Environmental Monitoring and Assessment

, Volume 81, Issue 1–3, pp 383–392 | Cite as

Preliminary Investigation of Submerged Aquatic Vegetation Mapping using Hyperspectral Remote Sensing

  • David J. Williams
  • Nancy B. Rybicki
  • Alfonso V. Lombana
  • Tim M. O'Brien
  • Richard B. Gomez


The use of airborne hyperspectral remote sensing imagery for automated mapping of submerged aquatic vegetation (SAV) in the tidal Potomac River was investigated for near to real-time resource assessment and monitoring. Airborne hyperspectral imagery and field spectrometer measurements were obtained in October of 2000. A spectral library database containing selected ground-based and airborne sensor spectra was developed for use in image processing. The spectral library is used to automate the processing of hyperspectral imagery for potential real-time material identification and mapping. Field based spectra were compared to the airborne imagery using the database to identify and map two species of SAV (Myriophyllum spicatum and Vallisneria americana). Overall accuracy of the vegetation maps derived from hyperspectral imagery was determined by comparison to a product that combined aerial photography and field based sampling at the end of the SAV growing season. The algorithms and databases developed in this study will be useful with the current and forthcoming space-based hyperspectral remote sensing systems.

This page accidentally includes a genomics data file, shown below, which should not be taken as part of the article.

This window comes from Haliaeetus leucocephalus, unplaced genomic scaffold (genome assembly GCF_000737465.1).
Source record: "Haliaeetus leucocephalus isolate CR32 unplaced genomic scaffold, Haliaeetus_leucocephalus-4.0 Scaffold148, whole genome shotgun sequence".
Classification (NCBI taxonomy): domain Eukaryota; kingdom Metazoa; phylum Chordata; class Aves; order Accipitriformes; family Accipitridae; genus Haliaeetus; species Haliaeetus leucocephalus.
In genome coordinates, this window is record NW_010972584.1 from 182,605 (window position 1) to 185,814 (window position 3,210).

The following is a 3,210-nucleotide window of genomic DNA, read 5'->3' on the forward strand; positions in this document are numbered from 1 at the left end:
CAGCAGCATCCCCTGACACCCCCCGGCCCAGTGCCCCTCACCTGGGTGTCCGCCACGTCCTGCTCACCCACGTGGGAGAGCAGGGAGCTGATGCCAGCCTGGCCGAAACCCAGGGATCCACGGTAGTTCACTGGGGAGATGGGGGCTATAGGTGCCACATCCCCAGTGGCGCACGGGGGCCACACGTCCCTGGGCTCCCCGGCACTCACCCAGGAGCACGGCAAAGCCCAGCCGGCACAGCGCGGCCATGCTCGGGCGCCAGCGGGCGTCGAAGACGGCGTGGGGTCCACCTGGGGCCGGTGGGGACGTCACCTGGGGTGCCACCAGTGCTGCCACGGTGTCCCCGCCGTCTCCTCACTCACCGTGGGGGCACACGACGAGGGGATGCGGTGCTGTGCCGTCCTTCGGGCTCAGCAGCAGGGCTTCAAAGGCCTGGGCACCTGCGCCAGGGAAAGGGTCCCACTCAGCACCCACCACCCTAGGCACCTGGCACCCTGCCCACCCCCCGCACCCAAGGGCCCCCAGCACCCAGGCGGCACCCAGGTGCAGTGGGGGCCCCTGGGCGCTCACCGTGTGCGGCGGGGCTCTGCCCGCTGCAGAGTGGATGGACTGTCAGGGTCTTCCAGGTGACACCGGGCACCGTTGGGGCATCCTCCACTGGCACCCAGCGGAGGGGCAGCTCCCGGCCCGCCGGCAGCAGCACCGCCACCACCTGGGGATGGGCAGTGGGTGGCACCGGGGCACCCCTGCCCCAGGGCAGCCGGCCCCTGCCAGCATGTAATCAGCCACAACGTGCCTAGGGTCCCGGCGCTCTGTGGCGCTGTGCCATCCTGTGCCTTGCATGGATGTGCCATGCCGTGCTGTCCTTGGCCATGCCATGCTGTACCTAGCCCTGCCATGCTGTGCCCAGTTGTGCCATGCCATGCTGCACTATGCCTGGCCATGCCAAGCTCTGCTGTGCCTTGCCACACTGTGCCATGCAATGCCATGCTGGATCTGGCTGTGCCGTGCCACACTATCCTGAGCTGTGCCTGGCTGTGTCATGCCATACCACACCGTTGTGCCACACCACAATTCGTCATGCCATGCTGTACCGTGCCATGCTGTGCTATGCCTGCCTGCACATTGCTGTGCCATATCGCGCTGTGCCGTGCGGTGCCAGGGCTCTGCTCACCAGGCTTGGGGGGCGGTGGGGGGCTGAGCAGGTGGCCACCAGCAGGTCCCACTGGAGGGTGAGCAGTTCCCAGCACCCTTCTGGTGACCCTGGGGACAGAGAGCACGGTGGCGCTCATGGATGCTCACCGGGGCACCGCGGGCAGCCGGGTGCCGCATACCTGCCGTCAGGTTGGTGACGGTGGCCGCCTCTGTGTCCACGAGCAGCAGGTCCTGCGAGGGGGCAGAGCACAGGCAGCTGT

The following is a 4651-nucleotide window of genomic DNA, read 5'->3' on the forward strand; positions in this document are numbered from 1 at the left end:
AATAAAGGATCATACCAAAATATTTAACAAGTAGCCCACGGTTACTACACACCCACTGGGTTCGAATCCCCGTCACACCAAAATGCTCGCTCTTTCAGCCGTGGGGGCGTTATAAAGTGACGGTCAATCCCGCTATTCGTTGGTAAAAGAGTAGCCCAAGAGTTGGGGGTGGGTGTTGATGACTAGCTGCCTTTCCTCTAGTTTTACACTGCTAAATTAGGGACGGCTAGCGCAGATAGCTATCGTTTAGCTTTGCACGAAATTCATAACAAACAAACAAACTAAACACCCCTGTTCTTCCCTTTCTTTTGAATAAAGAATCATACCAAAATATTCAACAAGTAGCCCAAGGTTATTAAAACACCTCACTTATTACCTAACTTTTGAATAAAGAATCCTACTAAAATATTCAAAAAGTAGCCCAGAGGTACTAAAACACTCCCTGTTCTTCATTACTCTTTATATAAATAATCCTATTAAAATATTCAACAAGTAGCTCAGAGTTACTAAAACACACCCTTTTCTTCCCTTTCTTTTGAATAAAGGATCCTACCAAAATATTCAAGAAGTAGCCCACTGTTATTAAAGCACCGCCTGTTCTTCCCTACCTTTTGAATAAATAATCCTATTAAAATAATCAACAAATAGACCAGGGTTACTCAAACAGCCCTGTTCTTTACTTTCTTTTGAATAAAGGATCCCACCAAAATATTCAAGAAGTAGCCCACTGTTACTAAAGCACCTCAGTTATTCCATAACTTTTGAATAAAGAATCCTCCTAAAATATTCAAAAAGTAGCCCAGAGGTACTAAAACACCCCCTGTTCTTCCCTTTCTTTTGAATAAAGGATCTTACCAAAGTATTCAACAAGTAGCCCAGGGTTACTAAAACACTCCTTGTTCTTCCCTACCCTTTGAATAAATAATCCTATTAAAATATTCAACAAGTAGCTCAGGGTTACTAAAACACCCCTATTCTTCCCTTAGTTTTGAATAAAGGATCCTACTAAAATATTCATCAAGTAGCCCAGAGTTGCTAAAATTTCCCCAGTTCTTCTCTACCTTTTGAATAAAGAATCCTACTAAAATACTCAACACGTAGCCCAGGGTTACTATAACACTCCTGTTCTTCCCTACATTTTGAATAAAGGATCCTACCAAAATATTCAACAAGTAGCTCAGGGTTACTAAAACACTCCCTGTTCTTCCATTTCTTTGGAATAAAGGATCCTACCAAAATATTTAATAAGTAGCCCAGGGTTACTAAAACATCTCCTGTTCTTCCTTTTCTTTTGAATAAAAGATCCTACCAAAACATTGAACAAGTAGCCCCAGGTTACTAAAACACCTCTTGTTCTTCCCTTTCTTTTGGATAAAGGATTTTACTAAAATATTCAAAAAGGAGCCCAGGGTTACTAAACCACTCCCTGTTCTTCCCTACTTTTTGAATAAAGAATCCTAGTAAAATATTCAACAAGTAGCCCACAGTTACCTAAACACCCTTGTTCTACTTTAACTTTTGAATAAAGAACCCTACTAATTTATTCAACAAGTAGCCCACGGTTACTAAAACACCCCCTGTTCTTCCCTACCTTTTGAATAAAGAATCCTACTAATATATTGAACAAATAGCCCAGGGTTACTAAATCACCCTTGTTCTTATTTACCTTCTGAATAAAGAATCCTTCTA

submerged aquatic vegetation remote sensing hyperspectral species mapping estuarine ecosystems epiphyte reflectance spectroscopy computational techniques 


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Copyright information

© Kluwer Academic Publishers 2003

Authors and Affiliations

  • David J. Williams
    • 1
  • Nancy B. Rybicki
    • 2
  • Alfonso V. Lombana
    • 2
  • Tim M. O'Brien
    • 3
  • Richard B. Gomez
    • 4
  1. 1.Landscape Ecology Branch, Environmental Sciences DivisionU.S. Environmental Protection AgencyReston
  2. 2.National Research Program, Water Resources DivisionU.S. Geological SurveyReston
  3. 3.Environmental Concern Inc.Michaels
  4. 4.Center for Earth Observing and Space Research, School of Computational SciencesGeorge Mason UniversityFairfax

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